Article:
Pop!Tech ’09: Watch It Live

The 2009 Pop!Tech conference in Camden, Maine begins today. Pop!Tech is a four-day event where "thought leaders" gather to share their thoughts....

The 2009 Pop!Tech conference in Camden, Maine begins today. Pop!Tech is a four-day event where "thought leaders" gather to share their thoughts. This year's theme is "America Reimagined."In practice, Pop!Tech is a parade of expertly crafted presentations from very interesting people, plus some bonus networking externalities. This year's presenters include the food writer Michael Pollan, the behavioral economist Dan Ariely, the photographer Chris Jordan (whose new work was mentioned on the GOOD blog here), and the science writer Jonah Lehrer, among others.I'll be blogging from the conference. If you want to watch it live online, you can do that here (SFW). To find out who's on when, check this schedule. I'm going to be speaking with a few of the presenters in person. If you have a burning question for one of them, drop it in the comments and I'll see what I can do.Also, I forgot to bring extra socks. I'm hoping that means I'll fit in with the eccentric geniuses around here who do that kind of thing on the regular, but I'll probably just have to buy some.Photo from Flickr user Andrew-Hyde (cc)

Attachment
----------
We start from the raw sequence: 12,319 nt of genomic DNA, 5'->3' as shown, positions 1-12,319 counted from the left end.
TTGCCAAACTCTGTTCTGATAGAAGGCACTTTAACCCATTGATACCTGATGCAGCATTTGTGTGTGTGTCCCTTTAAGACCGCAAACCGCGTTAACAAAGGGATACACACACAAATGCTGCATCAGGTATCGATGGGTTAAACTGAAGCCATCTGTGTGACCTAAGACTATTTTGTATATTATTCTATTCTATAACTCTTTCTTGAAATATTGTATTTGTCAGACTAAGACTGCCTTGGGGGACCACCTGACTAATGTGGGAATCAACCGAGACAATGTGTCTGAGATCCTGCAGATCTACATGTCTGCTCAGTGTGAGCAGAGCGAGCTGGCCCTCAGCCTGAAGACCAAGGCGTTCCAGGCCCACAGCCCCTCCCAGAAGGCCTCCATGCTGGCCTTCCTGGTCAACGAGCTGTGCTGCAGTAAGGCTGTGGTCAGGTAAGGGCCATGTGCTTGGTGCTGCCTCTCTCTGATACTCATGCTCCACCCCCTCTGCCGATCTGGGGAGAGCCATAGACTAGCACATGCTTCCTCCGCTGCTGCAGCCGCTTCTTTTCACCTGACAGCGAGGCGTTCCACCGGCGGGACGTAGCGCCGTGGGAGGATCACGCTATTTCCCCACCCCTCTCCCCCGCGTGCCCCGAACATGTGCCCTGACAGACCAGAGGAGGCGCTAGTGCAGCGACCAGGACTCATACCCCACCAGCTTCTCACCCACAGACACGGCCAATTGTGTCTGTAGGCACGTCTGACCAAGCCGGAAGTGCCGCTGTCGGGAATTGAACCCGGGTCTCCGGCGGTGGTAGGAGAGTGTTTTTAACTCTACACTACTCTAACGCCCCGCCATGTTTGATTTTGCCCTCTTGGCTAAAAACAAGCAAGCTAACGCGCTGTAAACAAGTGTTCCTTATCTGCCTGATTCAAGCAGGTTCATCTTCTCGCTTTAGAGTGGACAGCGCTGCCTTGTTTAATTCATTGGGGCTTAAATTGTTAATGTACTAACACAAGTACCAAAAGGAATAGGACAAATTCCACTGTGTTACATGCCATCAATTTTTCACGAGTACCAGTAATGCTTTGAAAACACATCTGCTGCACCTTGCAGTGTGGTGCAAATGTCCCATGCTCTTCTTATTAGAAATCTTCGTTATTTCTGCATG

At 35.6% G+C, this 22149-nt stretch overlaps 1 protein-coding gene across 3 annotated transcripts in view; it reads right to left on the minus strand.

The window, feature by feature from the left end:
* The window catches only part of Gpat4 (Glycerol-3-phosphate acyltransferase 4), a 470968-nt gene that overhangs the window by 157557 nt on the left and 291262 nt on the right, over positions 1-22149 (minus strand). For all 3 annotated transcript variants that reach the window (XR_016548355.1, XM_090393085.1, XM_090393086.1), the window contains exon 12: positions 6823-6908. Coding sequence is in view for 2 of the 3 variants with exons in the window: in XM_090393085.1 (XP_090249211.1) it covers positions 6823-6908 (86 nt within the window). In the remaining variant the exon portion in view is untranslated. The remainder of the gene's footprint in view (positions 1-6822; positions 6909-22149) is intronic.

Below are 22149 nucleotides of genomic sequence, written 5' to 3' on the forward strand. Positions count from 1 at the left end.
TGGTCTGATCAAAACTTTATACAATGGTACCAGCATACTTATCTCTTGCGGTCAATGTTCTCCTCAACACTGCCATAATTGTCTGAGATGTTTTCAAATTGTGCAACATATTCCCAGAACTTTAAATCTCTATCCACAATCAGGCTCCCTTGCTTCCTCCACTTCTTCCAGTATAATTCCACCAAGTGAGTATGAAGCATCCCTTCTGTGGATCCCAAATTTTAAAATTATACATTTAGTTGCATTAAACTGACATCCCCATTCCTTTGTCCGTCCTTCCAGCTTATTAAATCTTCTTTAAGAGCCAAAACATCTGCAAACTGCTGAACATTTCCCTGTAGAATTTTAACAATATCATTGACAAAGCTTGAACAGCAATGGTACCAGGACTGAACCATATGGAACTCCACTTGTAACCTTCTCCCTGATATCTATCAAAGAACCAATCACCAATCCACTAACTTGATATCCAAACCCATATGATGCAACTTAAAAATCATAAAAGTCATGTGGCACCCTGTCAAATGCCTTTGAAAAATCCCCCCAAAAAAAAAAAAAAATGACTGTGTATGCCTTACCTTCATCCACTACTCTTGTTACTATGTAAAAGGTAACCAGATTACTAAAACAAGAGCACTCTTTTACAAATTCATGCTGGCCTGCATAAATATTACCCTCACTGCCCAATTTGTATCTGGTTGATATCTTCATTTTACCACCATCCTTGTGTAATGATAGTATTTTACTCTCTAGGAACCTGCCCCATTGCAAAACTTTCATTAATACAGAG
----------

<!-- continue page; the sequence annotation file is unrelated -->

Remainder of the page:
Some beauty pageants, like the Miss America competition, have done away with the swimsuit portions of the competitions, thus dipping their toes in the 21st century. Other aspects of beauty pageants remain stuck in the 1950s, and we're not even talking about the whole "judging women mostly on their looks" thing. One beauty pageant winner was disqualified for being a mom, as if you can't be beautiful after you've had a kid. Now she's trying to get the Miss World competition to update their rules.

Veronika Didusenko won the Miss Ukraine pageant in 2018. After four days, she was disqualified because pageant officials found out she was a mom to 5-year-old son Alex, and had been married. Didusenko said she had been aware of Miss World's rule barring mother from competing, but was encouraged to compete anyways by pageant organizers.

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It is astounding that we've advanced to the point where we've managed to build a probe capable of flying within 15 million miles from the surface of the sun, but here we are. Parker can withstand temperatures of up to 2,500 degrees Fahrenheit and travels at 430,000 miles per hour. It's the fastest human-made vehicle, and no other human-made object has been so close to the sun.

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via Sportstreambest / Flickr

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